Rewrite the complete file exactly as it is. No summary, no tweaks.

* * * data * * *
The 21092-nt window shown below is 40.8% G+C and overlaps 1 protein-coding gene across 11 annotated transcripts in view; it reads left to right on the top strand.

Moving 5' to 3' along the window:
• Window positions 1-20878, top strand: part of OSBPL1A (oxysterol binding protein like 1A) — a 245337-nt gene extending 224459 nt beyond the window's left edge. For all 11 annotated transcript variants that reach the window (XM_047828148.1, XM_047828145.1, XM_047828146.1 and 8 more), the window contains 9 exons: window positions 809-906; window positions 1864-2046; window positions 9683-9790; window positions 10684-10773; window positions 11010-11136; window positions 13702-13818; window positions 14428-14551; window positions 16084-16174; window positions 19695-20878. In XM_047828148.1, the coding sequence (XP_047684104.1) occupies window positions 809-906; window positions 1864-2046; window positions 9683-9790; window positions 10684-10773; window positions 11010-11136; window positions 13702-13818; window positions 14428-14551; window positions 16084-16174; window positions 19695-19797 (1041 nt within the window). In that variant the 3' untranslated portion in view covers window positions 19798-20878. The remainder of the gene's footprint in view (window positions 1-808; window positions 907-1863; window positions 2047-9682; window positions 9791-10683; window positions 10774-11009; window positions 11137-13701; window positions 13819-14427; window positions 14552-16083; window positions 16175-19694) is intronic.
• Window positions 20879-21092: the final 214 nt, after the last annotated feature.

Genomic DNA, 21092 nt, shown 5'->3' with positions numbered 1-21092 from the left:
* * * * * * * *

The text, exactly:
The 21092-nt window shown below is 40.8% G+C and overlaps 1 protein-coding gene across 11 annotated transcripts in view; it reads left to right on the top strand.

Moving 5' to 3' along the window:
• Window positions 1-20878, top strand: part of OSBPL1A (oxysterol binding protein like 1A) — a 245337-nt gene extending 224459 nt beyond the window's left edge. For all 11 annotated transcript variants that reach the window (XM_047828148.1, XM_047828145.1, XM_047828146.1 and 8 more), the window contains 9 exons: window positions 809-906; window positions 1864-2046; window positions 9683-9790; window positions 10684-10773; window positions 11010-11136; window positions 13702-13818; window positions 14428-14551; window positions 16084-16174; window positions 19695-20878. In XM_047828148.1, the coding sequence (XP_047684104.1) occupies window positions 809-906; window positions 1864-2046; window positions 9683-9790; window positions 10684-10773; window positions 11010-11136; window positions 13702-13818; window positions 14428-14551; window positions 16084-16174; window positions 19695-19797 (1041 nt within the window). In that variant the 3' untranslated portion in view covers window positions 19798-20878. The remainder of the gene's footprint in view (window positions 1-808; window positions 907-1863; window positions 2047-9682; window positions 9791-10683; window positions 10774-11009; window positions 11137-13701; window positions 13819-14427; window positions 14552-16083; window positions 16175-19694) is intronic.
• Window positions 20879-21092: the final 214 nt, after the last annotated feature.

Genomic DNA, 21092 nt, shown 5'->3' with positions numbered 1-21092 from the left: